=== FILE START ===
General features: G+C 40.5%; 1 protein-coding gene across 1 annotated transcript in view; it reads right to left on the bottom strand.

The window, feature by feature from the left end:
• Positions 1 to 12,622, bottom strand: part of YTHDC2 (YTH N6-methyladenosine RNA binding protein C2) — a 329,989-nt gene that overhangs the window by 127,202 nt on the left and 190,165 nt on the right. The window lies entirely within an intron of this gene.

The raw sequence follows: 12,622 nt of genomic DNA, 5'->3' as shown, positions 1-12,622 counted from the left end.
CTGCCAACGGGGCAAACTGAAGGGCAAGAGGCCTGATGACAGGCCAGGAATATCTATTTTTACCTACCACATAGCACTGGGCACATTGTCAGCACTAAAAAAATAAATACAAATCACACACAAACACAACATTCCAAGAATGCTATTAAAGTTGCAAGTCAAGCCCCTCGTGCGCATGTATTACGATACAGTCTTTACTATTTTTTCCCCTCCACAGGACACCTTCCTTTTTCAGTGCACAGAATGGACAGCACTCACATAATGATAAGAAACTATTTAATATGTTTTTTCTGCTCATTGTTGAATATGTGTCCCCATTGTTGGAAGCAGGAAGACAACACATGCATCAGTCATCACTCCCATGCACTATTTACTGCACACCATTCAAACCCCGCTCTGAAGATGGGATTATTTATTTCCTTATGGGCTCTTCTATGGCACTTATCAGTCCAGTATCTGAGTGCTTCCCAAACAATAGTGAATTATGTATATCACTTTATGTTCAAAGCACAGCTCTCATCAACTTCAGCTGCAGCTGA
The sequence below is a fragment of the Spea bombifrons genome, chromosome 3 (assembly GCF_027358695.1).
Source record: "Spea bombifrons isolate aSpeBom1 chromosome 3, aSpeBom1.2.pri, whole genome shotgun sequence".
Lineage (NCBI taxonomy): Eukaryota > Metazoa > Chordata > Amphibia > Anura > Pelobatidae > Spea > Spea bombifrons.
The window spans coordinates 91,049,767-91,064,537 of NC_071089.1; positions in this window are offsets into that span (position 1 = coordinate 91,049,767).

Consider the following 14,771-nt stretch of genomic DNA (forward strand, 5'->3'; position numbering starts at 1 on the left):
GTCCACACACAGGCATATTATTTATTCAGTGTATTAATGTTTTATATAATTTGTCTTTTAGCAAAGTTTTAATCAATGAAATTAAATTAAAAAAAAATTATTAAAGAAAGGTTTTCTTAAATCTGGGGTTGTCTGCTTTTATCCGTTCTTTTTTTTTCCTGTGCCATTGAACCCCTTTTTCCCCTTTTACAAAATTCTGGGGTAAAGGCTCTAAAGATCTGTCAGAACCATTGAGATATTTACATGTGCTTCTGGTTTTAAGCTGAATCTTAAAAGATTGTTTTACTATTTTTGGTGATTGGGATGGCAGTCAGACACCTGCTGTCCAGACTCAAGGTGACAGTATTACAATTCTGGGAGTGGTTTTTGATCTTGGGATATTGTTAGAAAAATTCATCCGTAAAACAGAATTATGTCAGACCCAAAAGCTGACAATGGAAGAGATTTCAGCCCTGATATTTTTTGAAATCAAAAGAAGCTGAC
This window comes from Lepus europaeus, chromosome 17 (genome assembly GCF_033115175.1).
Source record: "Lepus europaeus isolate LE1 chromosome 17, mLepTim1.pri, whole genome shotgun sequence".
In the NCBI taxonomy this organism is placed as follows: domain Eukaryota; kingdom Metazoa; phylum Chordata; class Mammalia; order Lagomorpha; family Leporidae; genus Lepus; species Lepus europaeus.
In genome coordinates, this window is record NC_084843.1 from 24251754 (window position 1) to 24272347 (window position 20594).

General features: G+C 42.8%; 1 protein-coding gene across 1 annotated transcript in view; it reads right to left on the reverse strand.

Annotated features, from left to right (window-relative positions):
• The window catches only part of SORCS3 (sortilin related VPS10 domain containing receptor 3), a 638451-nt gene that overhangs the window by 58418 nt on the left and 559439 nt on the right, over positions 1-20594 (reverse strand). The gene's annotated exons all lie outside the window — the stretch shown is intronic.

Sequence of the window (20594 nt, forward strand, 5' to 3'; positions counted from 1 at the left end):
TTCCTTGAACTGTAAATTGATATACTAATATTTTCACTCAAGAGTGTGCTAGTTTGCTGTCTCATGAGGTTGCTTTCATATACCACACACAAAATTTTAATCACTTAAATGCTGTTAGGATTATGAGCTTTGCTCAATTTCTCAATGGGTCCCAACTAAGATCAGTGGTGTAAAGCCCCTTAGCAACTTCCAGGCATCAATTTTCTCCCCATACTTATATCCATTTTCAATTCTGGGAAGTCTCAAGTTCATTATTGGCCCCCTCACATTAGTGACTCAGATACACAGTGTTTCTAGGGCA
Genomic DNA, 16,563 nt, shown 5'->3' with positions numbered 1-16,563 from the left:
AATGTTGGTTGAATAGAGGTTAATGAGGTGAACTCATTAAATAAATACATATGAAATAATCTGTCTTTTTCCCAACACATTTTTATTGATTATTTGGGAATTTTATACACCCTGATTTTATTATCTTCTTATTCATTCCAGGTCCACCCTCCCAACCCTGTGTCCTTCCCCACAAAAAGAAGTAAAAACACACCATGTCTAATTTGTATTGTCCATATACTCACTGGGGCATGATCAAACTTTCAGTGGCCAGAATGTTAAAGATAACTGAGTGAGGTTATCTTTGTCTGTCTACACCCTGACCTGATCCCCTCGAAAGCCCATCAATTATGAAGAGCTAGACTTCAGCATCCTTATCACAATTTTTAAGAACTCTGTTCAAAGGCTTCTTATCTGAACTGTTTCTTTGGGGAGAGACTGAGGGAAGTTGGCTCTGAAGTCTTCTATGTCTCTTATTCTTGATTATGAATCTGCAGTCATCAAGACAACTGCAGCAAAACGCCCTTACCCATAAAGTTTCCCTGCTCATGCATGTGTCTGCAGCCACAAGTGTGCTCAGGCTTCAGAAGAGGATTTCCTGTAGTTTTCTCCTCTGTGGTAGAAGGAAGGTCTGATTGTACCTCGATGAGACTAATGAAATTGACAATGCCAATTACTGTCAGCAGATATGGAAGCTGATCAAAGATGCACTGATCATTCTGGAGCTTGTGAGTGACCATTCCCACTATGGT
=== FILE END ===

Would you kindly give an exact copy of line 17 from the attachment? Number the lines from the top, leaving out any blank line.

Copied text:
Annotated features, from left to right (window-relative positions):